A second mortgage is a loan made in addition to the homeowner’s original mortgage, which is still being repaid. For a homeowner who has seen the value of their property increase over the past two years in the wake of the coronavirus pandemic, taking on a second mortgage is an option that allows them to tap into their home equity and use it to fund such major expenses as home renovations, pay down debt, or pay for their child’s college expenses.
How does a second mortgage work?
A second mortgage uses the equity in a home as collateral. Home equity can increase when a homeowner makes an extra mortgage payment, when valuations in the neighborhood rise, or when the value of the home rises after upgrades or renovations.
While each lender has a different set of requirements, there are standard rules that most mortgage companies and banks follow such as establishing that a homeowner can borrow a maximum of 85% of the value of their home.
By starting with the current value of your home, you can determine how much money you can borrow in a second mortgage. If, for example, your home is worth $300,000 and a mortgage lender lets you borrow 85% of the value of the home, then the maximum amount you can borrow is $255,000.
$300,000 x 0.85 = $255,000
Next, subtract the balance on your mortgage. So, if you still owe $200,000 on your primary mortgage, that means you can borrow only $55,000 for a home equity loan, or HELOC.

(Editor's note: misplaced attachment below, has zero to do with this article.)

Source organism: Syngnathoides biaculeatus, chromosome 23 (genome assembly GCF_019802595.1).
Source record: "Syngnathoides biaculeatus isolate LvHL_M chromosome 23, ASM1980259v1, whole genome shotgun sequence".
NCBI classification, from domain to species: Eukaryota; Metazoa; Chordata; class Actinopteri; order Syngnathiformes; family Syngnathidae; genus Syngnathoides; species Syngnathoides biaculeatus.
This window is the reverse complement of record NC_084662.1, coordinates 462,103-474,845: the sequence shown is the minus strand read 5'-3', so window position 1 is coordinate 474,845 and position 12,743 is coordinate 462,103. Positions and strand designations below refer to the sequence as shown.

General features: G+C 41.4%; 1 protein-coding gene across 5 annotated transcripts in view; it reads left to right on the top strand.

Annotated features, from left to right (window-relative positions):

$255,000 – $200,000 = $55,000
Types of second mortgages
What is a home equity loan?
A home equity loan operates in a similar fashion to a traditional loan where a homeowner receives a lump sum at one time. The loan is paid back by the homeowner at a fixed interest rate in regular monthly installments over a period of time, be it over five years, 15 years or 30 years.
Smaller home projects where the cost is easily determined, such as updating bathroom fixtures or replacing flooring, can be a good choice for a loan with a fixed amount. A HELOC, however, is often preferred for longer term projects, such as building an extension on your home or remodeling your kitchen, because this type of loan lets you tap into your home’s equity over several years.
Homeowners can also use the money from a home equity loan to make extra payments on loans with higher interest rates such as credit cards.
Because home equity loans have a fixed interest rate during the life of a loan, the payments remain constant. While the interest rate on a home equity loan can be lower compared with a credit card or a personal loan, the loan can stretch for as long as 30 years.
What is a HELOC?
Sometimes known as a home improvement line of credit, a HELOC is a type of home equity loan that acts as a revolving line of credit that you can access continually over a period of time. If you need money to pay for longer-term home improvement projects in which costs can fluctuate, a HELOC is an ideal option because you can repeatedly withdraw money over the course of your loan to fund your projects.
The period of time in which you can withdraw money from your line of credit is known as the draw period. It typically lasts 10 years. If you need to access money, but are uncertain as to how much you’ll need (or when you’ll need it), then a HELOC is the type of loan you need.
Example of using a HELOC as a second mortgage
A HELOC is a revolving line of credit that operates like a credit card. Because the interest rate is often variable, your monthly payments can go up and down and won’t be consistent.
So, for example, let’s say your lender approves you for a $20,000 HELOC. You spend a total of $15,000 to remodel your kitchen. If you pay back the $15,000 within the draw period, then you can use the $20,000 again for another major expense, provided it’s within the draw period.